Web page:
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Perfusion–diffusion mismatch in MRI to indicate endovascular treatment of cerebral vasospasm after subarachnoid haemorrhage
  1. Hartmut Vatter1,
  2. Erdem Güresir1,
  3. Joachim Berkefeld2,
  4. Jürgen Beck1,
  5. Andreas Raabe1,
  6. Richard du Mesnil de Rochemont2,
  7. Volker Seifert1,
  8. Stefan Weidauer2
  1. 1Department of Neurosurgery, Johann Wolfgang Goethe-University, Frankfurt/Main, Germany
  2. 2Institute for Neuroradiology, Johann Wolfgang Goethe-University, Frankfurt/Main, Germany
  1. Correspondence to Dr H Vatter, Department of Neurosurgery, Goethe-University, Schleusenweg, 2-16, Frankfurt/Main D-60528, Germany; h.vatter{at}em.uni-frankfurt.de

Abstract

Introduction Endovascular treatments such as transluminal balloon angioplasty and intra-arterial nimodipine represent rescue therapy for cerebral vasospasm (CVS) after aneurysmal subarachnoid haemorrhage (SAH). Both indication and data regarding its efficacy in the prevention of cerebral infarct are, however, inconsistent. Therefore, an MR based perfusion weighted imaging/diffusion weighted imaging (PWI/DWI) mismatch was used to indicate this treatment and to characterise its effectiveness.

Methods MRI was performed for suspicion of CVS. For quantitative evaluation, the brain was partitioned into 19 arbitrary segments of comparable volume. Segments with PWI/DWI mismatch were defined as ‘segment at risk (SR)’. In these cases, MRI was followed by angiography (digital subtraction angiography (DSA)) including endovascular treatment. 48±12 h after treatment, a second MRI was performed and the treatment was repeated if new or remaining SR were observed. Efficacy was classified as the percentage of reduced diameter of the proximal cerebral arteries on DSA following the treatment: mild (≥33%), moderate (34–66%) or severe (≥67%).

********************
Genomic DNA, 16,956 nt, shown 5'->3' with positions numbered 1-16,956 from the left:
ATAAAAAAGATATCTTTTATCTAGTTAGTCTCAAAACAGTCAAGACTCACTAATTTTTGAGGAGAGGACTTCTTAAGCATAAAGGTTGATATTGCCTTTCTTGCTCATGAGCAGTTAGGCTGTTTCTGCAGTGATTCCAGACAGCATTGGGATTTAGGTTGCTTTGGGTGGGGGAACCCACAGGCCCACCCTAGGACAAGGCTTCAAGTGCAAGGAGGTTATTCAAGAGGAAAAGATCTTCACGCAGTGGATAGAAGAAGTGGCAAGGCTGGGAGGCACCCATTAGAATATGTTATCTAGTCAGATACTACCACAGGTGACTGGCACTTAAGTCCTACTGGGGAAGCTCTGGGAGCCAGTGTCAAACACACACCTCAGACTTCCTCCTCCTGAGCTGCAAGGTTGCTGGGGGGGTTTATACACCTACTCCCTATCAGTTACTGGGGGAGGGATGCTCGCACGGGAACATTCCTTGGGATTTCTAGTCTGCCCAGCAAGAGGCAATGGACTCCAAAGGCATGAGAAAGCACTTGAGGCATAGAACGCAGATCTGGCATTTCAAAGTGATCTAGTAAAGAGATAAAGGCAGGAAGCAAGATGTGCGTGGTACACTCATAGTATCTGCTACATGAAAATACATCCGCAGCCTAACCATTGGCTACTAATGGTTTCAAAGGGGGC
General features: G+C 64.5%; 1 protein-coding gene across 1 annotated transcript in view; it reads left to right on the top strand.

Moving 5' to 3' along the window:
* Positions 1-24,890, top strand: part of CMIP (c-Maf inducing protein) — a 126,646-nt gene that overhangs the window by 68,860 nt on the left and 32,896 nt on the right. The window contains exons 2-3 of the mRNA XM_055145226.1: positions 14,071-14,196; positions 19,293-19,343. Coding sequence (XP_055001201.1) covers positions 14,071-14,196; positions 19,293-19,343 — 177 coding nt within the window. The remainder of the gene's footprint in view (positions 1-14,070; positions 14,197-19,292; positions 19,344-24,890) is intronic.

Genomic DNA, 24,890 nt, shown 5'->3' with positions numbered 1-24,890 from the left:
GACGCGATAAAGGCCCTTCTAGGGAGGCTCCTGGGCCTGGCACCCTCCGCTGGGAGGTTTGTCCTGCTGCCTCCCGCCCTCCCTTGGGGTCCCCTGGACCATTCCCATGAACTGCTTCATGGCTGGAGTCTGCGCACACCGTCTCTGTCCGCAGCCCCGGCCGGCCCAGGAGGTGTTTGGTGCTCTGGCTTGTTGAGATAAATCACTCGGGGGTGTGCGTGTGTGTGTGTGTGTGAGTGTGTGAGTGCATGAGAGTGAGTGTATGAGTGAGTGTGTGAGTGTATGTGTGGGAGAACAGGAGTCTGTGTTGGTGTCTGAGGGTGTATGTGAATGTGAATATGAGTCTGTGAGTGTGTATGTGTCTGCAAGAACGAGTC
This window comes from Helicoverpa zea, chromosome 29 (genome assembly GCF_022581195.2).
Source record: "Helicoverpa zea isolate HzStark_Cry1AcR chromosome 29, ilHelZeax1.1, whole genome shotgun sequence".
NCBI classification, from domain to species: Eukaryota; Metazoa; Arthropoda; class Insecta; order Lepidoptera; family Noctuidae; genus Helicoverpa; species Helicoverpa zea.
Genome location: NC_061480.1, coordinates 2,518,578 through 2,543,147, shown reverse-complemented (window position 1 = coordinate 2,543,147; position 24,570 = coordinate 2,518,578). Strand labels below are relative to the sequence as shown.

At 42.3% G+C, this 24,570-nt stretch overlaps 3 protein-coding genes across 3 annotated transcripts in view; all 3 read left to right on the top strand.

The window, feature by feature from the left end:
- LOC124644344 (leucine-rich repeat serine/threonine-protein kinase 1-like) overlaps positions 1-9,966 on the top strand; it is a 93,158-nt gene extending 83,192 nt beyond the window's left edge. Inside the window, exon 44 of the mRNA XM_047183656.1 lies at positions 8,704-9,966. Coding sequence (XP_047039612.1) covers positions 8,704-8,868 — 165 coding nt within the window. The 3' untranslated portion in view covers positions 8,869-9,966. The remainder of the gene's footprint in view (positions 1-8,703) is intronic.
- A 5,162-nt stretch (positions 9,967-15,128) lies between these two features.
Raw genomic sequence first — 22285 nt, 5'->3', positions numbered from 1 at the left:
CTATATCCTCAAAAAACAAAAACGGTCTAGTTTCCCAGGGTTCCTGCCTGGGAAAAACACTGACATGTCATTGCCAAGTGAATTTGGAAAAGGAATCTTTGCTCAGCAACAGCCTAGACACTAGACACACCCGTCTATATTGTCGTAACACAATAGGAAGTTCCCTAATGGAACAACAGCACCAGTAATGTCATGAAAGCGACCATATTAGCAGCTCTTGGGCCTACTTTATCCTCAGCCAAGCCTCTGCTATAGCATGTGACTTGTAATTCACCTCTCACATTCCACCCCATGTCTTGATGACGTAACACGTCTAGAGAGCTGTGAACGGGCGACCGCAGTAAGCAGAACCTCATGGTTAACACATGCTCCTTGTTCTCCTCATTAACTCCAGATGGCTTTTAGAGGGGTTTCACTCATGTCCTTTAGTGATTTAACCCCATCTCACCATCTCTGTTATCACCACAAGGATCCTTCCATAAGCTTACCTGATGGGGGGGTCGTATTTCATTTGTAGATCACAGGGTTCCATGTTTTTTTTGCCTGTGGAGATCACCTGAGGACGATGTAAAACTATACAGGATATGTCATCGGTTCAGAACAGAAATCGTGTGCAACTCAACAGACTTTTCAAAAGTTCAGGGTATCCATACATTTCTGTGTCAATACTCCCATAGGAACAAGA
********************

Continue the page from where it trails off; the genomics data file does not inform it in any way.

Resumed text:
Results 48 treatment cycles, each consisting of MRI, DSA and a second MRI, were performed in 25 patients. During these cycles, 95 SR were identified. The infarct rate was significantly higher in SR (37%) compared with segments without risk (4%). The infarct rate in SR was significantly reduced if mild proximal CVS could be achieved. In the case of persistent severe CVS, infarcts occurred in all SR.

Conclusion The present series suggests that PWI/DWI mismatch is predictive of the development of infarct in the case of CVS. The infarct rate could, however, be improved if proximal CVS was sufficiently reduced.

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Footnotes

  • Competing interests None.

  • Ethics approval This study was conducted with the approval of the ethics committee of Goethe-University, Frankfurt, Germany.

  • Provenance and peer review Not commissioned; externally peer reviewed.

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